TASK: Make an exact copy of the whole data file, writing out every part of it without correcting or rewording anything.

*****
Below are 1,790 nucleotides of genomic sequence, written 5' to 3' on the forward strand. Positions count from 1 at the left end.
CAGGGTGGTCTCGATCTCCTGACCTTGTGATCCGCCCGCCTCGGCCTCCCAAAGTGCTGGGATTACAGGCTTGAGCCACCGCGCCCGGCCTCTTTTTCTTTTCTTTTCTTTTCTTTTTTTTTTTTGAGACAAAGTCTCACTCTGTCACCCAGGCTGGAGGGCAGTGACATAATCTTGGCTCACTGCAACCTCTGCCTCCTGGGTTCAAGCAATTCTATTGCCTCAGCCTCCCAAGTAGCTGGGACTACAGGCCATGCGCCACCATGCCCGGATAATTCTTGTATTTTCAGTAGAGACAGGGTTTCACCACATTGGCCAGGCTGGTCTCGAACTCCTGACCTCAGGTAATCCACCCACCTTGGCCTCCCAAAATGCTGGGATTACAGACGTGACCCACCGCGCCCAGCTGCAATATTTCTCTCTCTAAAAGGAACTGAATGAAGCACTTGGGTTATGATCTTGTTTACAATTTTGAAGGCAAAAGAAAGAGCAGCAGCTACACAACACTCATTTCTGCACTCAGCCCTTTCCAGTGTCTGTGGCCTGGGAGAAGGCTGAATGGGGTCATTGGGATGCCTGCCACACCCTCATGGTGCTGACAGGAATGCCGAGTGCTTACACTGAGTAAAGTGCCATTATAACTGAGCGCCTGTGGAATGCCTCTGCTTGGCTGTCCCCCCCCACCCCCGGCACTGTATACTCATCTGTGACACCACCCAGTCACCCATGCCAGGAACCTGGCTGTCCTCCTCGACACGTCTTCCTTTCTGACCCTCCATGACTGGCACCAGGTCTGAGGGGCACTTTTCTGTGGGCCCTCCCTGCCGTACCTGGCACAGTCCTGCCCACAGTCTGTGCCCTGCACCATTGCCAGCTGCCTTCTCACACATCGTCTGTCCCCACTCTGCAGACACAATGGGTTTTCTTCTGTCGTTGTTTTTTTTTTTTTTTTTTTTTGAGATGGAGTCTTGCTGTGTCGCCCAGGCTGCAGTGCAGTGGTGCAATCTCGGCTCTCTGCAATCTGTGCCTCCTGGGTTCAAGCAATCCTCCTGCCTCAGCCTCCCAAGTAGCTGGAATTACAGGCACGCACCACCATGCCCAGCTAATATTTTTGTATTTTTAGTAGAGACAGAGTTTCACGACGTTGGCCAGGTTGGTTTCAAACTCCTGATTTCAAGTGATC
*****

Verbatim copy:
Below are 1,790 nucleotides of genomic sequence, written 5' to 3' on the forward strand. Positions count from 1 at the left end.
CAGGGTGGTCTCGATCTCCTGACCTTGTGATCCGCCCGCCTCGGCCTCCCAAAGTGCTGGGATTACAGGCTTGAGCCACCGCGCCCGGCCTCTTTTTCTTTTCTTTTCTTTTCTTTTTTTTTTTTGAGACAAAGTCTCACTCTGTCACCCAGGCTGGAGGGCAGTGACATAATCTTGGCTCACTGCAACCTCTGCCTCCTGGGTTCAAGCAATTCTATTGCCTCAGCCTCCCAAGTAGCTGGGACTACAGGCCATGCGCCACCATGCCCGGATAATTCTTGTATTTTCAGTAGAGACAGGGTTTCACCACATTGGCCAGGCTGGTCTCGAACTCCTGACCTCAGGTAATCCACCCACCTTGGCCTCCCAAAATGCTGGGATTACAGACGTGACCCACCGCGCCCAGCTGCAATATTTCTCTCTCTAAAAGGAACTGAATGAAGCACTTGGGTTATGATCTTGTTTACAATTTTGAAGGCAAAAGAAAGAGCAGCAGCTACACAACACTCATTTCTGCACTCAGCCCTTTCCAGTGTCTGTGGCCTGGGAGAAGGCTGAATGGGGTCATTGGGATGCCTGCCACACCCTCATGGTGCTGACAGGAATGCCGAGTGCTTACACTGAGTAAAGTGCCATTATAACTGAGCGCCTGTGGAATGCCTCTGCTTGGCTGTCCCCCCCCACCCCCGGCACTGTATACTCATCTGTGACACCACCCAGTCACCCATGCCAGGAACCTGGCTGTCCTCCTCGACACGTCTTCCTTTCTGACCCTCCATGACTGGCACCAGGTCTGAGGGGCACTTTTCTGTGGGCCCTCCCTGCCGTACCTGGCACAGTCCTGCCCACAGTCTGTGCCCTGCACCATTGCCAGCTGCCTTCTCACACATCGTCTGTCCCCACTCTGCAGACACAATGGGTTTTCTTCTGTCGTTGTTTTTTTTTTTTTTTTTTTTTGAGATGGAGTCTTGCTGTGTCGCCCAGGCTGCAGTGCAGTGGTGCAATCTCGGCTCTCTGCAATCTGTGCCTCCTGGGTTCAAGCAATCCTCCTGCCTCAGCCTCCCAAGTAGCTGGAATTACAGGCACGCACCACCATGCCCAGCTAATATTTTTGTATTTTTAGTAGAGACAGAGTTTCACGACGTTGGCCAGGTTGGTTTCAAACTCCTGATTTCAAGTGATC